The Art of Complaining

We live in a predominantly service economy, yet one of the drivers of our daily unease is the too-frequent breakdown of what should be routinely good service. So how can we best handle these small kerfuffles that bedevil us?

We live in a predominantly service economy, yet one of the drivers of our daily unease is the too-frequent breakdown of what should be routinely good service. So how can we best handle these small kerfuffles that bedevil us?

When you have a service grievance, rule #1 is that it's always best to aim for the highest level of authority that you can access: the supervisor, the manager, the owner. Or even the CEO’s secretary. I have had good success with this last one dealing with big corporations, such as Visa. It’s funny how problems disappear when you get to someone high enough on the food chain. Remember, you cannot get relief until you get to someone who has the authority to actually do something.

When you do get that door opened a crack, rule #2: be as nice and businesslike as possible. You want a sympathetic ear here, not an argument.

Which leads into rule #3: be ready to substantiate your situation. Present your case briefly of how you were badly treated. Have names, dates, documents. etc ready to go. This whole process is really about accountability and this is your window of opportunity.

Rule #4 is do not lie or exaggerate. You do not want to impair your credibility and today’s technology makes claims checkable as never before.

At this point in your prepared presentation is rule #5: request a specific, reasonable remedy, such as asking the boss how he/she can make an unhappy customer happy, so that you can “tell your friends.”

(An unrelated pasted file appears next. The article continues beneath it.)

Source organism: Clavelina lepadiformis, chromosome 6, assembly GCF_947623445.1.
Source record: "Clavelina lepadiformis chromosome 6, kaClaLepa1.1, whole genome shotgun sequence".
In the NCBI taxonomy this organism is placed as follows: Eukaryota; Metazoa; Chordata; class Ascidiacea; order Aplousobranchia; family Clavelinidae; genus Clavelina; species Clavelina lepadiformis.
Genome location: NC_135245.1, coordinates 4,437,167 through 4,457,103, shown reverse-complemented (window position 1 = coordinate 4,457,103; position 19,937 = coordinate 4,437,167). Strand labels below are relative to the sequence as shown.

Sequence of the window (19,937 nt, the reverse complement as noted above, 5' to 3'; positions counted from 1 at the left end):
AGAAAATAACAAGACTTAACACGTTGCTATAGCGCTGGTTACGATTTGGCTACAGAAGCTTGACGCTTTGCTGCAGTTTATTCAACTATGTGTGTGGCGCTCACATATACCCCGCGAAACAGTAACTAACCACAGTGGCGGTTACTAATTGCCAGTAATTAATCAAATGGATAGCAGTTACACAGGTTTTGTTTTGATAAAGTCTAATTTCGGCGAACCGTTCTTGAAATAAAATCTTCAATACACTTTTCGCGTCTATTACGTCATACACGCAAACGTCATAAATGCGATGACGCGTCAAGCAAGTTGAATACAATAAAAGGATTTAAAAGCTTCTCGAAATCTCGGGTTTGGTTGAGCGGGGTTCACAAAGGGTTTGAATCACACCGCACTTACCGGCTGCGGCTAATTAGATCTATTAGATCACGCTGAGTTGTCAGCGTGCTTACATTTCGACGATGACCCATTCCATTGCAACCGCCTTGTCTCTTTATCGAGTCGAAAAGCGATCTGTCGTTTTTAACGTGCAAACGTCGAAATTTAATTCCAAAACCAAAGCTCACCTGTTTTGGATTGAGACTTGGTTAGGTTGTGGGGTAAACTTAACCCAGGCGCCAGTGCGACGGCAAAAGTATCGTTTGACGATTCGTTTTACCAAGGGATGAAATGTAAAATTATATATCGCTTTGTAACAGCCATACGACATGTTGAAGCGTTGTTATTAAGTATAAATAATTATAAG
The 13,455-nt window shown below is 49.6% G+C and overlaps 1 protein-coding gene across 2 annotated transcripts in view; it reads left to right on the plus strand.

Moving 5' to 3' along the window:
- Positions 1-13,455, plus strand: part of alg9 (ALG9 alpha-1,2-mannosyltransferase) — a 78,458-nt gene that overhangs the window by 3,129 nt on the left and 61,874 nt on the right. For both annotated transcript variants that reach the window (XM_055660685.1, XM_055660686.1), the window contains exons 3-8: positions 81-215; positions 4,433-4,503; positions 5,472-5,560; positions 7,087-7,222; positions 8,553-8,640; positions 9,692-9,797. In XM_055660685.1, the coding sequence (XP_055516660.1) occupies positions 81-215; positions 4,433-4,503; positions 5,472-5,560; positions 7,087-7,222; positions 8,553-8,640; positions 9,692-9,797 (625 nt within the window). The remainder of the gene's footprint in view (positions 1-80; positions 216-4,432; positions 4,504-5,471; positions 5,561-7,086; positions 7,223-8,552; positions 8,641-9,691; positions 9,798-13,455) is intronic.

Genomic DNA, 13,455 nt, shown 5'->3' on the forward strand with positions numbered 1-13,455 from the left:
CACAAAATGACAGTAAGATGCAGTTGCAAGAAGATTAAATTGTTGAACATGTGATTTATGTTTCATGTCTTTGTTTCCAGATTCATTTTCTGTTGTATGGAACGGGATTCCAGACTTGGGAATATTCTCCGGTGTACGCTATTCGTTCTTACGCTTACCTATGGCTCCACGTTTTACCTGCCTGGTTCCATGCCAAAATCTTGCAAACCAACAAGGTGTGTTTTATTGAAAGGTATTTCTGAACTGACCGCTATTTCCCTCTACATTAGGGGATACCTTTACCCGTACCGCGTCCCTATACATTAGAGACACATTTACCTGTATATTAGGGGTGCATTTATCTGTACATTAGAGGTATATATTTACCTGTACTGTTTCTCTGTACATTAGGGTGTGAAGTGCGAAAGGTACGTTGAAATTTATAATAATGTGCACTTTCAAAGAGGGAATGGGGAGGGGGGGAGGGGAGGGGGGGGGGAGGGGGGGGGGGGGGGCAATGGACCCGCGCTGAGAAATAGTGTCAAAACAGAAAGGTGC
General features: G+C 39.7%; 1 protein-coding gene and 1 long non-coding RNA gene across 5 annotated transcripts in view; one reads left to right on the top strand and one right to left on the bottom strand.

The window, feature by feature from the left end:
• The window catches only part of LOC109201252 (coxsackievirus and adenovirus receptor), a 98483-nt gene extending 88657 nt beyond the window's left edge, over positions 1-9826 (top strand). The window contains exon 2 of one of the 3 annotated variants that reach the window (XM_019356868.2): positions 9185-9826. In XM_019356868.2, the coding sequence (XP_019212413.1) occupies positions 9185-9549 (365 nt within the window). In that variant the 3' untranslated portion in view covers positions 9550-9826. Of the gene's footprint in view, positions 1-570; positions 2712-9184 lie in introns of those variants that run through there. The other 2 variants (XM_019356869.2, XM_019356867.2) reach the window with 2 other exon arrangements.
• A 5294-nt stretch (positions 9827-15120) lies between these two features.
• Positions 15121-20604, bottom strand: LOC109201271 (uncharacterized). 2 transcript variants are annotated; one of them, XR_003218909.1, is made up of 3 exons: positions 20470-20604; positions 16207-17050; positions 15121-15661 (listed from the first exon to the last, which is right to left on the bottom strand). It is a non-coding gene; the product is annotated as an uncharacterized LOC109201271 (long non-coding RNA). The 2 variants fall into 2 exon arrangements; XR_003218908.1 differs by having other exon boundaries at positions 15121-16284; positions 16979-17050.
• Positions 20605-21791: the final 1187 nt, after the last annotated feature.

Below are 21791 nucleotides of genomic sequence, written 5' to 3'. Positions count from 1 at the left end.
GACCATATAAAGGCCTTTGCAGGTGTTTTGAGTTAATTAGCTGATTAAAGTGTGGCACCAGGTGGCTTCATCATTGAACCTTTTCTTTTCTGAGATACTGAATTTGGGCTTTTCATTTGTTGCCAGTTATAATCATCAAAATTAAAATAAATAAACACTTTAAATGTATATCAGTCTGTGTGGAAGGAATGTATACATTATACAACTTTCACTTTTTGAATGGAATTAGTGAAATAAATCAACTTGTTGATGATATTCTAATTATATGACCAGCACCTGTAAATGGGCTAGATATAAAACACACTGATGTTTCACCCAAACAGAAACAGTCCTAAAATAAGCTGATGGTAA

As an example, let’s say that you arrive at a hotel and they do not have a room to honor your reservation. Note that hotels always keep “holdbacks” for special situations, even when they say that they have no rooms left.

I once faced this situation in Buenos Aires and the manager finally gave me the Presidential Suite which occupied one half of the top floor. Multiple members of the bell staff grandly accompanied us and our small bags to the Suite, largely because most of them had never even seen that palatial space.

The leading sources of complaints are cars dealers and repairs, home improvement, credit cards, telecommunications, landlords, and airlines. If you have not had the dubious pleasure of being disrespected by someone in any of these areas, just wait, you will be. But getting some kind of satisfactory resolution is an art that gets better with practice. Be a good consumer, keep smiling and be persistent.

If all else fails, and know that not every proprietor really does want every customer to be satisfied, keep in mind some fall-back watchdogs, such as the Better Business Bureau, your local TV consumer Hotline and, of course, Yelp.

One more thing a doc can learn from all of this; how to handle the other side of the coin. Every doc has had an unhappy patient at some time or other. Listen to what they have to say. If you or your staff has erred, apologize and offer to make amends. Write off the bill. Take extra time. Do what you have to do. Yes, we are consumers who deserve to be well treated, but we can learn to use these tips in reverse when the shoe is on the other foot. Good patient service is an inherent part of good patient care.